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Abu Dhabi, UAESunday 18 November 2018

Fashion notes: Keep your leopard prints in check

I have yet to figure out what makes the leopard print so appealing to women in this region.
Cat skills: A model for Tome shows off the latest autumn/winter leopard-print look. Samir Hussein / WireImage
Cat skills: A model for Tome shows off the latest autumn/winter leopard-print look. Samir Hussein / WireImage

With the autumn season reaching its fashion climax, furs (hopefully faux) and animal prints are bound to make their much-awaited reappearances from attics, suitcases and the dusty top shelves of our wardrobes. For some of you, this winter-ready haul may include a leopard-print coat. My advice? Be charitable and throw it into the donation bin.

I have yet to figure out what makes the leopard print so appealing to women in this region. Sure, blingy, bold and rather ostentatious style elements are stereotypically key to Middle East dressing, but why is it that, season after season, leopard-print garments make tiresome comebacks in stores here?

Many of us have that odd leopard-­print top hanging in our wardrobe, saved for those once-in-a-blue-moon days when we simply have nothing else to wear, or are just bored by the multitude of geometric and floral patterns that hang around it. At times, we may feel like getting rid of it, but we hold onto it as if there’s some unspoken rule that every woman must have at least one leopard look in her wardrobe. Others limit the print to our beachwear or undergarments.

Maybe my tone is a tad too extreme, because I’m not a total hater of animal prints. I’m quite a big fan of python patterns, especially in luxe greys and beiges. I don’t think I’m alone in my favour of sleek snakes over garish leopards, so all of you undercover leopard haters should step out from the shadows of catty clothing, and have the courage to turn down the spotted pattern. The leopard print is one that you must absolutely adore to pull it off comfortably and confidently. If you’re not quite sure where you stand, stick to less-palpable patterns, such as python.

There’s a swanky safari trend currently in vogue, and if you ask me, it’s one of the few instances in which you can get away with rocking a leopard print right now. Khakis, olive greens and whites are great colours to play with, and leopard spots make nice accents. Carry off a serene and subdued colour palette – don’t turn to jewel tones with satiny sheens, which will cheapen your look.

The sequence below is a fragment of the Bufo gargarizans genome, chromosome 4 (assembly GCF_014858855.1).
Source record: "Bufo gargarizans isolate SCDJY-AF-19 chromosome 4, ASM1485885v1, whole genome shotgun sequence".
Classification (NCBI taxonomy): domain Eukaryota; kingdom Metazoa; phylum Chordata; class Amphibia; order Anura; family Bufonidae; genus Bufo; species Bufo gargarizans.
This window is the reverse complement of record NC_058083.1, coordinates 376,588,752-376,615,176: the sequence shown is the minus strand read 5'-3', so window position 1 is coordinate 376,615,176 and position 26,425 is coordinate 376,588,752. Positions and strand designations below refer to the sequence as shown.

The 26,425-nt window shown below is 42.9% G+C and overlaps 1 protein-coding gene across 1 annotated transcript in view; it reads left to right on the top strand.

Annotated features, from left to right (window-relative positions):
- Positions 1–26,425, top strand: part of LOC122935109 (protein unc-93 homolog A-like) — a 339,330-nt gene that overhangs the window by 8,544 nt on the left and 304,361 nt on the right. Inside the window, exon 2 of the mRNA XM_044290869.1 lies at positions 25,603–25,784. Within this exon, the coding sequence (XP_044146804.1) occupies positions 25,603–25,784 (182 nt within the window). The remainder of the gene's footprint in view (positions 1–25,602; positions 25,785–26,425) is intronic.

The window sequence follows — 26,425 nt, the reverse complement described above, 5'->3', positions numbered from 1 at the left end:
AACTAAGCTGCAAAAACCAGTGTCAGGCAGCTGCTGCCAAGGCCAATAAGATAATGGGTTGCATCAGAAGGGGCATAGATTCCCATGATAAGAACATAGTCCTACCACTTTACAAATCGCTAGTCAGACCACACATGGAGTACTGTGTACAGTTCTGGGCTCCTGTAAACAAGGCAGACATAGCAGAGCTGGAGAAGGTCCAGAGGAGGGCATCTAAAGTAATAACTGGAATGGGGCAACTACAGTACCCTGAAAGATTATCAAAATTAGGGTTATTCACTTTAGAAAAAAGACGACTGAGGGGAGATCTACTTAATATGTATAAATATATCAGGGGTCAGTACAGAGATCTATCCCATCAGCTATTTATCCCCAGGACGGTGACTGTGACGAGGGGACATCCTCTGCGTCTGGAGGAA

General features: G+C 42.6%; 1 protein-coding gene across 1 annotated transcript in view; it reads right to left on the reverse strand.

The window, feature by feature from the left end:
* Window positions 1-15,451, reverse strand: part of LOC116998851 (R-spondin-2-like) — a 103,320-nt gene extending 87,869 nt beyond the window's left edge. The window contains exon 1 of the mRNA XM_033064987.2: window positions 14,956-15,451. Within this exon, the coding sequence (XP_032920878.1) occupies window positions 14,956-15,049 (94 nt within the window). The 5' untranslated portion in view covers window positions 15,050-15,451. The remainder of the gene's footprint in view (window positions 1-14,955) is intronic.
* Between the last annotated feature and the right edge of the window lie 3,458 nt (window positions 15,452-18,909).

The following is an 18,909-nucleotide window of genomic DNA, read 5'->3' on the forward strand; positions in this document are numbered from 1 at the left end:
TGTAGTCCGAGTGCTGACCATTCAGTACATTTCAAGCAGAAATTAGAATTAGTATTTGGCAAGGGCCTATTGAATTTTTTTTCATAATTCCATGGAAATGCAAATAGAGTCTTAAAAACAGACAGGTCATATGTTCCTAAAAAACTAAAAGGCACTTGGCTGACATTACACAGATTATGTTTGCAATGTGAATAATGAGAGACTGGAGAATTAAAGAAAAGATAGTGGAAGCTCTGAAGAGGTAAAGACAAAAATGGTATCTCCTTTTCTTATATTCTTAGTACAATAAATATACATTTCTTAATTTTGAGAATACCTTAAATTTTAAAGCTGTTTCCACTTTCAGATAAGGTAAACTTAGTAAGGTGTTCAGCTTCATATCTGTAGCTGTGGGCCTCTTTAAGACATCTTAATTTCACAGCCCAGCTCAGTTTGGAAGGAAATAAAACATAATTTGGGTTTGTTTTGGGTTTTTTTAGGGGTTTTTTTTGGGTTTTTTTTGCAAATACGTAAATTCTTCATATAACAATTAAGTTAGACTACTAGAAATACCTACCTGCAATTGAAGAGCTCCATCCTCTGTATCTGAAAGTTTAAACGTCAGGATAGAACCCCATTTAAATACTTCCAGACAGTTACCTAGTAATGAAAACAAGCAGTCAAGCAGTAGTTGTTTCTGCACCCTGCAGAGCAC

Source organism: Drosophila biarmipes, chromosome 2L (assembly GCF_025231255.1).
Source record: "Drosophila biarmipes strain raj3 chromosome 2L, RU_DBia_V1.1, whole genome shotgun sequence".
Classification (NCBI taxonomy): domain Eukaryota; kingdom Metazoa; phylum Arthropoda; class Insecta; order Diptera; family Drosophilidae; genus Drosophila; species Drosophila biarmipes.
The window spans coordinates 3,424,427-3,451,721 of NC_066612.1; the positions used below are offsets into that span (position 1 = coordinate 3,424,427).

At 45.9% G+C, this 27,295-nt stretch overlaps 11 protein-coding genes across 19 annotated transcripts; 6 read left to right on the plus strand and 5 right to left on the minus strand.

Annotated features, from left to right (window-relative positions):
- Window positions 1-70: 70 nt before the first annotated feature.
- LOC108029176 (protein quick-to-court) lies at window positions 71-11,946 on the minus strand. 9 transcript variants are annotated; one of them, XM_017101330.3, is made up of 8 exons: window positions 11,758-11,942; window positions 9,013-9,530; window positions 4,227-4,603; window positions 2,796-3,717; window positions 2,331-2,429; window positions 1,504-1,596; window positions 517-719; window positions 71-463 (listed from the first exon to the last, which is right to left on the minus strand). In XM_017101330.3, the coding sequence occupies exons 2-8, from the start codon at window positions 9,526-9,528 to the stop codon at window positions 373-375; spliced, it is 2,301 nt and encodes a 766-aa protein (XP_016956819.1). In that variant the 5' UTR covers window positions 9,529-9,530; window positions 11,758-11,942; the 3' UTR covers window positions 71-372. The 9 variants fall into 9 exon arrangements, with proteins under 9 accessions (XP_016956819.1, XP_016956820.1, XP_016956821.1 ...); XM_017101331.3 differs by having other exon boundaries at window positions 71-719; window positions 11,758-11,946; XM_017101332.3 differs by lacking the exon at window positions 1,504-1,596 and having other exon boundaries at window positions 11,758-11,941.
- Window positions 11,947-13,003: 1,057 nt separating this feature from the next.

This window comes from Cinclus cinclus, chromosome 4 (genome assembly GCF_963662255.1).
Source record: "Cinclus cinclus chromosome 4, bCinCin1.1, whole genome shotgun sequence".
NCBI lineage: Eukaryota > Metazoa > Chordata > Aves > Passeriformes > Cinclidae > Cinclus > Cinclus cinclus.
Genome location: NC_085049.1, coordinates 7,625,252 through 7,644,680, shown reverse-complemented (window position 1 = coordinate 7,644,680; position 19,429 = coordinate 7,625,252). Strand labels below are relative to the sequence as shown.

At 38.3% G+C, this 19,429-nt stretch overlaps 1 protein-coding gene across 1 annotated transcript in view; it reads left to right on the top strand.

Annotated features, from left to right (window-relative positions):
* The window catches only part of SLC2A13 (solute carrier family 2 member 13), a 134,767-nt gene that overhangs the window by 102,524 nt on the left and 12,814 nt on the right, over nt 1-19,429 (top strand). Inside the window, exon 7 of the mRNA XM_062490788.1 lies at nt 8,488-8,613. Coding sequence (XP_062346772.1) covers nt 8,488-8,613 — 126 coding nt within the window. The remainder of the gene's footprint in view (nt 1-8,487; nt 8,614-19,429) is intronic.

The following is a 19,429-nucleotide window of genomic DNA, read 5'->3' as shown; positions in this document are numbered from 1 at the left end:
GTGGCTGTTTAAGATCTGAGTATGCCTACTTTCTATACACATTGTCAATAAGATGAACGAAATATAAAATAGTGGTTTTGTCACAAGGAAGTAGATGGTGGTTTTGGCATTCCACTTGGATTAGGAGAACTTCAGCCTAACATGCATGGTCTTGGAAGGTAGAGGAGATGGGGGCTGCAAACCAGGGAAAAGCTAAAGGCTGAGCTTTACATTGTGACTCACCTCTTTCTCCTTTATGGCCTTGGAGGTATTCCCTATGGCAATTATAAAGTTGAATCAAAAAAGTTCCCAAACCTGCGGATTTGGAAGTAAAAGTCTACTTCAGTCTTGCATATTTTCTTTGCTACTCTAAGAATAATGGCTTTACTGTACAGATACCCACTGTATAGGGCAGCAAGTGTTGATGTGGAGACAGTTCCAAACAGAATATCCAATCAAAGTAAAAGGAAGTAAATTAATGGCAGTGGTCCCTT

I wouldn’t be caught dead with some of the leopard-print bags on the market – there’s quite a vile design in stores by Saint Laurent. It’s beyond me why someone would drop about Dh7,000 on this, when they could instead go for classic all-black or burgundy quilted design. That said, the new collection from Coach does have some rather nice leopard totes and cross-body bags, along with a range of travel accessories – perhaps it’s the scale, shade and texture of leopard prints that determine whether they’re hits or misses.

Still, no matter what the scale, leopard coats don’t ever become hits, especially if they’re of a furry texture – tacky much? Make sure your outfits channel icons other than Cruella de Vil, and downplay the leopard. Think flats, scarves and even the occasional button-down blouse with the print. There’s also something about a leopard-spotted maxi dress that can be quite fun – a cotton number for poolside, or a tiered chiffon design with a dramatic slit for a fancier evening out.

Be warned, the same sultry-­yet-playful-effect isn’t achieved in a skirt of the same print. Leopard skirts can make you look like an overeager cougar or a not-quite-there newbie at a fashion magazine whose outfit lacks that effortless appeal. So if it catches your eye on your next shopping escapade, give ample thought to this risky pattern before you open your wallet.

hlodi@thenational.ae